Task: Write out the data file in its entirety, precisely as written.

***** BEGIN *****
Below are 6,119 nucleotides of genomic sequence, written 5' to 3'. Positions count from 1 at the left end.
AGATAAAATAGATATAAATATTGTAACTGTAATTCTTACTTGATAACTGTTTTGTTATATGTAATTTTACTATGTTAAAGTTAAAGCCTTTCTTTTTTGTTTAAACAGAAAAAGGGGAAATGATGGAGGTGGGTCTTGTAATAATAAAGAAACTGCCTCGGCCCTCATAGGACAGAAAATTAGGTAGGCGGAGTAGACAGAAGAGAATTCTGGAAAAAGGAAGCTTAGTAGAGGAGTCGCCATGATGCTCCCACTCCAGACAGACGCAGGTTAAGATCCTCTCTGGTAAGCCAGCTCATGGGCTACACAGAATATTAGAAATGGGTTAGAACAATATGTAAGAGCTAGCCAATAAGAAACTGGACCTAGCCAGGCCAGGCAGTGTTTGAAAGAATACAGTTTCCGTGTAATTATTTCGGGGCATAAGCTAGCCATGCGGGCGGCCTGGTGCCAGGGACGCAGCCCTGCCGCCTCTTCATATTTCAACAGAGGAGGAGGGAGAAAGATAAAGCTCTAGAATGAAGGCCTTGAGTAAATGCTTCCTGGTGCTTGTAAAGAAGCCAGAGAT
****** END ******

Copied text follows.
Below are 6,119 nucleotides of genomic sequence, written 5' to 3'. Positions count from 1 at the left end.
AGATAAAATAGATATAAATATTGTAACTGTAATTCTTACTTGATAACTGTTTTGTTATATGTAATTTTACTATGTTAAAGTTAAAGCCTTTCTTTTTTGTTTAAACAGAAAAAGGGGAAATGATGGAGGTGGGTCTTGTAATAATAAAGAAACTGCCTCGGCCCTCATAGGACAGAAAATTAGGTAGGCGGAGTAGACAGAAGAGAATTCTGGAAAAAGGAAGCTTAGTAGAGGAGTCGCCATGATGCTCCCACTCCAGACAGACGCAGGTTAAGATCCTCTCTGGTAAGCCAGCTCATGGGCTACACAGAATATTAGAAATGGGTTAGAACAATATGTAAGAGCTAGCCAATAAGAAACTGGACCTAGCCAGGCCAGGCAGTGTTTGAAAGAATACAGTTTCCGTGTAATTATTTCGGGGCATAAGCTAGCCATGCGGGCGGCCTGGTGCCAGGGACGCAGCCCTGCCGCCTCTTCATATTTCAACAGAGGAGGAGGGAGAAAGATAAAGCTCTAGAATGAAGGCCTTGAGTAAATGCTTCCTGGTGCTTGTAAAGAAGCCAGAGAT